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Post-electoral Litigation: Why impartiality of judiciary is vital — Lawyers

By Bridget Chiedu Onochie (Abuja Bureau Chief)
05 March 2023   |   4:54 am
The Nigerian judiciary has gone through various forms of controversies in recent times as a result of some of its judgments that people felt were short of expectations, especially at the Supreme Court level.

Chief Justice of Nigeria, Justice Olukayode Ariwoola. Photo/FACEBOOK/MuhammaduBuhari

The Nigerian judiciary has gone through various forms of controversies in recent times as a result of some of its judgments that people felt were short of expectations, especially at the Supreme Court level.

The once revered judicial arm of government was finally demystified in October 2016 when the State Security Service invaded houses of Justices and judges in the night and further charged them to court for alleged corrupt practices. Although, most of them were discharged and acquitted, it appeared to have confirmed speculations and perception of sharp practices in the judiciary that have led to justice denial in the past.
With this development, the ‘vote of no confidence’ on the judiciary grew and people gradually began to lose interest in approaching the court when their rights are infringed upon, especially when the government in power is the defendant. In fact, Nigerians could predict the outcome from the moment a legal action was instituted against the government in power.
Having been subjected to judicial process several times, President Muhammadu Buhari, in his early days in office, had alluded to the judiciary being a problem rather than the hope of all men. He further brought the second arm of government to its knees when he told his audience that the judiciary was his main headache in the fight against graft.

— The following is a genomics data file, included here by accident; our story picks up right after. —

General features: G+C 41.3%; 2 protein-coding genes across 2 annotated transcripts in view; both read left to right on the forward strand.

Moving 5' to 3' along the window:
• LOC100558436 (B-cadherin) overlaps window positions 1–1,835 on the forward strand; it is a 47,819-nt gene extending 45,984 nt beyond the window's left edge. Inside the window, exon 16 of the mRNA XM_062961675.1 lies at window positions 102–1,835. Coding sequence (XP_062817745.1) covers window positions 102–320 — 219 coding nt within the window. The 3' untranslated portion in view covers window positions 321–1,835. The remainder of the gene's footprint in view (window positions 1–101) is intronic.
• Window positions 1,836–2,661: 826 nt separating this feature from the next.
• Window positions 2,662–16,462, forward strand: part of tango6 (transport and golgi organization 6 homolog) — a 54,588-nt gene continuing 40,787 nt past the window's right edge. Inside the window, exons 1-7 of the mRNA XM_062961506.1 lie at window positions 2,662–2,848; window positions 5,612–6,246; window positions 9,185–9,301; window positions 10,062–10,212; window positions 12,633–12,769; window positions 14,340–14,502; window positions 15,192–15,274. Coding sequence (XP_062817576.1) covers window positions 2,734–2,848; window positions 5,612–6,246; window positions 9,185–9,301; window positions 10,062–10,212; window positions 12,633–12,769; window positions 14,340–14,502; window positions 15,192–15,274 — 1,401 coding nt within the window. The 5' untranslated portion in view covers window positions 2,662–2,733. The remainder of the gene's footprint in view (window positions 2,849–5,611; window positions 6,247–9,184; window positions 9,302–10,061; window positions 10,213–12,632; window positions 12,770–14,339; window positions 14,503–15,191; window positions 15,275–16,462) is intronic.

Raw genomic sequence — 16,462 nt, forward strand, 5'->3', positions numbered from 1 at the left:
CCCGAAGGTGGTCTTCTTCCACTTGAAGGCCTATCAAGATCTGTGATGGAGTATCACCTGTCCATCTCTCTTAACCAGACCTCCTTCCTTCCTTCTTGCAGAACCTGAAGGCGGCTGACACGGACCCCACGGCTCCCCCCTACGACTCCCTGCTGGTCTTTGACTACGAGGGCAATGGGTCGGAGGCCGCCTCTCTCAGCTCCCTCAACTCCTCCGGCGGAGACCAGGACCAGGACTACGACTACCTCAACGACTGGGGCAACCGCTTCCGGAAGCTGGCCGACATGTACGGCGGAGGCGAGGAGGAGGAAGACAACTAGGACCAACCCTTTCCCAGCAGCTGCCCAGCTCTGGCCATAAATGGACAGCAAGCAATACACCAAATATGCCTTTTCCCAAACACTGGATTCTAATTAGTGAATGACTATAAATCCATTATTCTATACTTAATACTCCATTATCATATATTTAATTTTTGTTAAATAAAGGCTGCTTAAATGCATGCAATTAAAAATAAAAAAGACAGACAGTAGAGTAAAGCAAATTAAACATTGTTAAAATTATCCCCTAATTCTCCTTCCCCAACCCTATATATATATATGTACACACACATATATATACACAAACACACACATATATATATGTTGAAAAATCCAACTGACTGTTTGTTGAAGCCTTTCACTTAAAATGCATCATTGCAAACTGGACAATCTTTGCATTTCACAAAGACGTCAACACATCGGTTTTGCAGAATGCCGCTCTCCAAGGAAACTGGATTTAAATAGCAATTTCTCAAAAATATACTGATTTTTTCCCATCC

Interestingly, eight years after, it was surprising that the same President Buhari has recommended the same court he publicly accused of corruption to aggrieved parties at the just concluded Presidential and National Assembly elections.
While congratulating the candidate of All Progressives Congress (APC), Senator Ahmed Bola Tinubu, who was declared winner amid alleged irregularities, Buhari said: “Votes and those that cast them cannot be taken for granted. Each must be earned. Competition is good for our democracy. There is no doubt the people’s decision has been rendered in the results we look at today.

“That is not to say the exercise was without fault. For instance, there were technical problems with electronic transmission of the results. Of course, there will be areas that need work to bring further transparency and credibility to the voting procedure.
“I know some politicians and candidates may not agree with this view. That too is fine. If any candidate believes they can prove the fraud they claim is committed against them, then bring forward the evidence.
“If they cannot, then we must conclude that the election was indeed the people’s will, no matter how hard that may be for the losers to accept. If they feel the need to challenge the result of the election, please take it to the courts, not to the streets,” he added.
This stance appeared to juxtapose the loss of confidence in the judiciary, which the same President Buhari expressed then at a town hall meeting with Nigerians living in Addis Ababa, Ethiopia.
He had told his audience then that “on the fight against corruption vis-à-vis the judiciary, Nigerians will be right to say that, that is my main headache for now.